It was at this point where I became genuinely uneasy about the future of my exchange. Many questions filled my mind, and it became a daily conversation with my birth parents, host parents, and my sponsor Rotary Club. They were all incredibly supportive during this time, but nobody knew what to do or what we SHOULD do.


But how was I keeping busy during all of this?


I spent 23 straight days in my host house before leaving, which was a small apartment. My host siblings were occupied throughout the day as they were doing distance learning. I was participating in the activities with my class, but they did not consume all of my time.  I spent a lot of time engaging myself in my musical interests. I spent as much time as I could practicing trumpet, and I had also borrowed a saxophone before the quarantine had started, so luckily, I had things to keep me entertained. So this should have made it a lot easier.


Not even a little bit.


During the 23 days, I was in my house. I spent a lot of time talking with my parents, my host parents, my sponsor club, my host club, my sponsor district, and my host district about whether I should go home or not. Wires were easily crossed. Miscommunication was everywhere. And this only made the problem worse. I spent three stressful weeks trying to figure out what I was going to do, and nobody was giving me an official word. Rotary in Italy said we should go back to our countries as soon as possible, yet Rotary in the United States said that it was safer to stay there, and my parents were unsure what to do. Nobody knew the airport situation, as many people were getting trapped in airports around the world. My host dad was a doctor, so it was safer to be in that house than any other, but was it the best choice to stay there?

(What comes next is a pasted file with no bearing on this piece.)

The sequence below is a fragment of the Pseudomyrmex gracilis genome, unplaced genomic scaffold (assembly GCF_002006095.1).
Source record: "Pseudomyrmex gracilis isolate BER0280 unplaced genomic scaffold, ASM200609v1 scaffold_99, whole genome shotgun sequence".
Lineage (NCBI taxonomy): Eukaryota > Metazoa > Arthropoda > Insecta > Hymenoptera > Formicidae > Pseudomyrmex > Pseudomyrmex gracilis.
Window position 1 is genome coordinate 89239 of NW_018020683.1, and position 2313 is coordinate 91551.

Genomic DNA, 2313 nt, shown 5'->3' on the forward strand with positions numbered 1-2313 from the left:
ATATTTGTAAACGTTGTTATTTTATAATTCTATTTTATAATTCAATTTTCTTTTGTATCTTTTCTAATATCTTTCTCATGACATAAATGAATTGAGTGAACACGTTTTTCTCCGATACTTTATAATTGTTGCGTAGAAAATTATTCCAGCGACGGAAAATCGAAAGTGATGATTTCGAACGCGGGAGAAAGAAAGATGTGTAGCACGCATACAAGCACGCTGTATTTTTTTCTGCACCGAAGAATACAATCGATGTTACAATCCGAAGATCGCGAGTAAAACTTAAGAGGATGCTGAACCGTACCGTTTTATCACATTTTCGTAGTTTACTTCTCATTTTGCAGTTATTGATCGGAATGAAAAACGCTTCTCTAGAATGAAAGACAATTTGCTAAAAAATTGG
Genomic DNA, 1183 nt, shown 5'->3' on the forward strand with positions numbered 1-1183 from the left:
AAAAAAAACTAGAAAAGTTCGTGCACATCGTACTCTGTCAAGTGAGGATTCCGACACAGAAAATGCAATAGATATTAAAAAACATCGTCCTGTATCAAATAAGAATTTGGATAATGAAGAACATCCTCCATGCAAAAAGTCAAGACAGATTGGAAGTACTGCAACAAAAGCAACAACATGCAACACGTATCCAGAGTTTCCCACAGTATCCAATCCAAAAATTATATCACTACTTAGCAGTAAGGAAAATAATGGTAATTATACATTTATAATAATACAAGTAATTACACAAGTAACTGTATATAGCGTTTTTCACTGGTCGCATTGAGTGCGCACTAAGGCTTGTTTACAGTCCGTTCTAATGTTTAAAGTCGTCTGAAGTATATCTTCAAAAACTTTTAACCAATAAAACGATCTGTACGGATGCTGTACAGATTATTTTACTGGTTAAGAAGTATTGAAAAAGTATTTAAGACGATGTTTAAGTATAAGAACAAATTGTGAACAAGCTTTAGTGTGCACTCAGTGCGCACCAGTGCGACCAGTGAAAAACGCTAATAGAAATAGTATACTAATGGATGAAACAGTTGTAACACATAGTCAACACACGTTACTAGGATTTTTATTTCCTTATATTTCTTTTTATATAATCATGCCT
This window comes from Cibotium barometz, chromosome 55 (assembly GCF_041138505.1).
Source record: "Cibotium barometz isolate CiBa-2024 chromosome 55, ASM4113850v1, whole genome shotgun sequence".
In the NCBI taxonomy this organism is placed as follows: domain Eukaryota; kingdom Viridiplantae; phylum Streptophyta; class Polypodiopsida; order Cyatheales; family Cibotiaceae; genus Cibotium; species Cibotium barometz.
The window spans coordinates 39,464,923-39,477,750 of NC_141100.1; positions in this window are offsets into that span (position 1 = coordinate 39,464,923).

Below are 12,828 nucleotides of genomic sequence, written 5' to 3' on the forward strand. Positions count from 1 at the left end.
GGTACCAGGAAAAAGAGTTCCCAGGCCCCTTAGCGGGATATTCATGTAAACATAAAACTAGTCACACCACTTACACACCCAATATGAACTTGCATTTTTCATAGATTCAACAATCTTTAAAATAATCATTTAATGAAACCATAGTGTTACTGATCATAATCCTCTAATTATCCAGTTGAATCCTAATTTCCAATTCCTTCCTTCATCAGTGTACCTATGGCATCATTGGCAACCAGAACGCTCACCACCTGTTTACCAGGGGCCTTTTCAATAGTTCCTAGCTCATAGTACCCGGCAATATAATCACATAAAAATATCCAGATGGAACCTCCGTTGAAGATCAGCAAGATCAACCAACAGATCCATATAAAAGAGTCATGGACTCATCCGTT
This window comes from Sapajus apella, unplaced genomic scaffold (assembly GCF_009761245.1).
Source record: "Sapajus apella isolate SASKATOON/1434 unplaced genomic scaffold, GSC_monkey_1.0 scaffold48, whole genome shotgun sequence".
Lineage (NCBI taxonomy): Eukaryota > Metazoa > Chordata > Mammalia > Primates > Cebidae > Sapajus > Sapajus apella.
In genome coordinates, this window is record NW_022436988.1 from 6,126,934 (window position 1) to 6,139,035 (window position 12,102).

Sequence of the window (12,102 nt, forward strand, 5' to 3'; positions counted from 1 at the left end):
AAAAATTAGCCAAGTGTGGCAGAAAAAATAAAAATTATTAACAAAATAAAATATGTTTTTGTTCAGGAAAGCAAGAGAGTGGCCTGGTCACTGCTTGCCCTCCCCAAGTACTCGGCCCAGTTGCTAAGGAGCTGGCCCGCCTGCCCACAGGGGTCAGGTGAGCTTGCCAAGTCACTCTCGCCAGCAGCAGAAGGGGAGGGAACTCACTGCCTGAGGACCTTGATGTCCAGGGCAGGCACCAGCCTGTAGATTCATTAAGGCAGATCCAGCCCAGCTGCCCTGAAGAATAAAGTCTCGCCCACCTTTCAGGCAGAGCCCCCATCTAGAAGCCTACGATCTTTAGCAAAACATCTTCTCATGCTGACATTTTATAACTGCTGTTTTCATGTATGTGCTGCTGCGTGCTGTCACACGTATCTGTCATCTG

It was a daily conversation at that point, which only made the waiting worse as more and more people that were doing exchanges on the Island of Sardinia were going back daily. I felt that staying would be the wrong decision, as it would have been impossible for my host family to guarantee my security while also fighting for theirs. The straw that broke the camel's back, however, was when the other American in my town, a girl named Katie from Montana, went home.


It was at this point where my mind was made up. I knew that the only thing left for me to do was to pack my bags and head stateside.


My last few days in Italy were challenging, to say the least. I had to tie up so many loose ends without being able to see anyone in person. Every friend I had made, I had to say goodbye to over the phone or text. Saying goodbye to my host family wasn't any easier, either. I had grown very close to them during the quarantine, and it was hard for me to leave them so soon.


March 31st was the big day. I had to leave my host house at 3:30 am, as the only flight to Rome from Cagliari was at 6:30 that morning. Only my host dad could take me, which made it all the more difficult to say goodbye. He dropped me off at the airport, and I boarded the plane, ready to take on the next adventure in my life.


While not the ideal way to end an exchange, I've learned a lot from experience. It taught me that not everything would play out like it's supposed to, but you can always find bright spots in the situation. For example, it was nice to be able to see my family sooner.


While I may not have finished the ten months as planned, I would highly recommend Rotary Youth Exchange to anyone interested in doing a Foreign Exchange program if I had to describe it in two words: Life-changing.



This story first appeared in the May-June edition of the Rotary District 5020 Newsletter "UD5020: Unite District 5020".